Claes Oldenburg, Floor Burger
“If you’re going to make sculpture out of real things around you, then why not try to make them soft so that you can push them around, and they’ll change shape?” - Claes Oldenburg
What is soft sculpture?
When you hear the word sculpture, you might think of carved marble or a bronze statue. In the 1960s, artists challenged such definitions of sculpture by experimenting with unconventional materials. Claes Oldenburg, and other artists associated with the Pop Art movement, also engaged with themes such as popular culture, consumerism and mass production. Oldenburg began to transform everyday objects into larger-than-life statement pieces. Made out of canvas, this stuffed representation of a big, juicy hamburger is a major work of art from this period.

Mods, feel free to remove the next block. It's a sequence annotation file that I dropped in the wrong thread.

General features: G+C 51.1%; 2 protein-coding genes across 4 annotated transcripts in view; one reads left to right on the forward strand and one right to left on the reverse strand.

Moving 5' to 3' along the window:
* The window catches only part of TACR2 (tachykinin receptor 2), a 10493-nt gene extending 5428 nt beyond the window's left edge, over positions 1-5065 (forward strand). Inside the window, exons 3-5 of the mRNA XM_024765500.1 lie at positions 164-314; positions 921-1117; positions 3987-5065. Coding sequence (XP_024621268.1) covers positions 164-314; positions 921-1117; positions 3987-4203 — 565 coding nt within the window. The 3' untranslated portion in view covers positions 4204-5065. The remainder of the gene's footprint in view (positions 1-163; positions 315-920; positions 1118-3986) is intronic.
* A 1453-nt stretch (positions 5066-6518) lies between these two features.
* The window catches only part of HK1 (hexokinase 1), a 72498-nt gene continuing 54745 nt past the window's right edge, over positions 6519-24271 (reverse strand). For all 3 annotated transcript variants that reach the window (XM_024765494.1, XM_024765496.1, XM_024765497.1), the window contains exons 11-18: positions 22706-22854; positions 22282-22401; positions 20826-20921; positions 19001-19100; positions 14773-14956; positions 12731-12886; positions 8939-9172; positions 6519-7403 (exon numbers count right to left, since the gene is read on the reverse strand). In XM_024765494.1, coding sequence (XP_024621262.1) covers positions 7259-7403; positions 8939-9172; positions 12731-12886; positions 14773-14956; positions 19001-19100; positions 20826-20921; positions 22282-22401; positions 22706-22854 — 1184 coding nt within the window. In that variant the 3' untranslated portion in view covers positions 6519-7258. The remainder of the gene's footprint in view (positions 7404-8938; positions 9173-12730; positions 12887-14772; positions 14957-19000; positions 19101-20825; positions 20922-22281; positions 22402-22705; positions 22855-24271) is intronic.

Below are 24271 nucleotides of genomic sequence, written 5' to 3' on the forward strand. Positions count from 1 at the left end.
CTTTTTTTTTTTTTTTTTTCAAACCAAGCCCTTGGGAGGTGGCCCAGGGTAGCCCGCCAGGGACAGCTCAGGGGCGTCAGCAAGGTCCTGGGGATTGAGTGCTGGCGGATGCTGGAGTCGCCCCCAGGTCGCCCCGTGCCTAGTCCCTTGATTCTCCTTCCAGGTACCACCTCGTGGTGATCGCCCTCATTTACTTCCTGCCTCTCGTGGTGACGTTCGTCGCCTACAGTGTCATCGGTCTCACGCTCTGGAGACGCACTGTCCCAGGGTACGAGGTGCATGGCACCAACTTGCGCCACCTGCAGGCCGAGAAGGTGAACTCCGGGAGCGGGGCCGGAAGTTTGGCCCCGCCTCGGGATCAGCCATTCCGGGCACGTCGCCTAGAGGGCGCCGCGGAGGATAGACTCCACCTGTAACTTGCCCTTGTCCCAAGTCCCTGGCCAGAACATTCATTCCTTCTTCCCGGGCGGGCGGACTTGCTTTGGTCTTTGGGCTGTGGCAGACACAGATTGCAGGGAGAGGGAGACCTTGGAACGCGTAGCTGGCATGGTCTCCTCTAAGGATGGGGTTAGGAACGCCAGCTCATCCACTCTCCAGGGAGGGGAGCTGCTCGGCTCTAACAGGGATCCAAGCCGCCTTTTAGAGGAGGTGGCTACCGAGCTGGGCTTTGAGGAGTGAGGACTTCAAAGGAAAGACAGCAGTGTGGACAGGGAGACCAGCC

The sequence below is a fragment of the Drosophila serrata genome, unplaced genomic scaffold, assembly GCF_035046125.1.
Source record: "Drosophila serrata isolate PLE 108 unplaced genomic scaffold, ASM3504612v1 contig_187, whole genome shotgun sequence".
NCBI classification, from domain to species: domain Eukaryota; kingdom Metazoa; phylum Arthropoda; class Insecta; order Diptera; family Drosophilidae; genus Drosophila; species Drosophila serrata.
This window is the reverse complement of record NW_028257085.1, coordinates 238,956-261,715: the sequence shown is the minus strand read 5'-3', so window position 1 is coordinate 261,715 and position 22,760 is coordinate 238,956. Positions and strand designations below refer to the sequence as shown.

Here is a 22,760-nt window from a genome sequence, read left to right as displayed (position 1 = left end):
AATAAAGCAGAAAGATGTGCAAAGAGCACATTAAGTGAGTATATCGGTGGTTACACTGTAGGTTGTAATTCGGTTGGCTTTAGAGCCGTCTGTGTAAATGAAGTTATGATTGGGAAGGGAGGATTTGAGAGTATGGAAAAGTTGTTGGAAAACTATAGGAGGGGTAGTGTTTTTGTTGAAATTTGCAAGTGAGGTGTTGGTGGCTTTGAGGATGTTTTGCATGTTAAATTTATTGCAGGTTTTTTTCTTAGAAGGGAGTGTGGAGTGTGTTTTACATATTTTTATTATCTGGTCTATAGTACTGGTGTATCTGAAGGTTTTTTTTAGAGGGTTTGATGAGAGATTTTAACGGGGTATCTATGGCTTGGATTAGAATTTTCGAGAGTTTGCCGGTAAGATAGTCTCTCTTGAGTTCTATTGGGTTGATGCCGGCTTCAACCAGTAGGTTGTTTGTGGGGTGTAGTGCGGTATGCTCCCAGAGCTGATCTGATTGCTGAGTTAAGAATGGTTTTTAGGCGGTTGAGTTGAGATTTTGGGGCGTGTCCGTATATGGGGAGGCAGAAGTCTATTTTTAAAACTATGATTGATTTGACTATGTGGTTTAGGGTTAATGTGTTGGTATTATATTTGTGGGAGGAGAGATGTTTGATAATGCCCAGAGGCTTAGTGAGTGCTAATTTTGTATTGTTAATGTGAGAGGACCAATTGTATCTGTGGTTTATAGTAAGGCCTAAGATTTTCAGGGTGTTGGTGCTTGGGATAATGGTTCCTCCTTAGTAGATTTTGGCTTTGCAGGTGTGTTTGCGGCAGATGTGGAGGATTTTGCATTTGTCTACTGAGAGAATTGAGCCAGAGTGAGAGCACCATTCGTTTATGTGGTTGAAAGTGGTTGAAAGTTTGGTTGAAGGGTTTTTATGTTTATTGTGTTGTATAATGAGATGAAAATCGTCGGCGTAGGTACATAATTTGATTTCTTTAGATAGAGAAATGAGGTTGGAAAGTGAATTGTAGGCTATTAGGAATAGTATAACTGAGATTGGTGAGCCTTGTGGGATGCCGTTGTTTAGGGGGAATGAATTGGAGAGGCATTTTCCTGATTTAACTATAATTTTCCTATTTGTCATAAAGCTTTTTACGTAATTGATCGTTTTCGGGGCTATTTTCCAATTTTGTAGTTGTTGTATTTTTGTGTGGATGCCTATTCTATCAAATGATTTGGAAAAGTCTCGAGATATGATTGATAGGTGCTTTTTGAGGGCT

Did you know?
In artist Yayoi Kusama’s autobiography Infinity Net, she reveals that she may have been the inspiration behind Oldenburg’s soft sculptures. In 1962, she debuted her hand-sewn soft sculptures at a group show, which included Oldenburg. Not long after her debut, Oldenburg exhibited his soft sculptures at a solo show in the same gallery. According to Kusama, Oldenburg’s then-wife Patty, who helped him sew his sculptures, approached her and said, “Yayoi, forgive us!”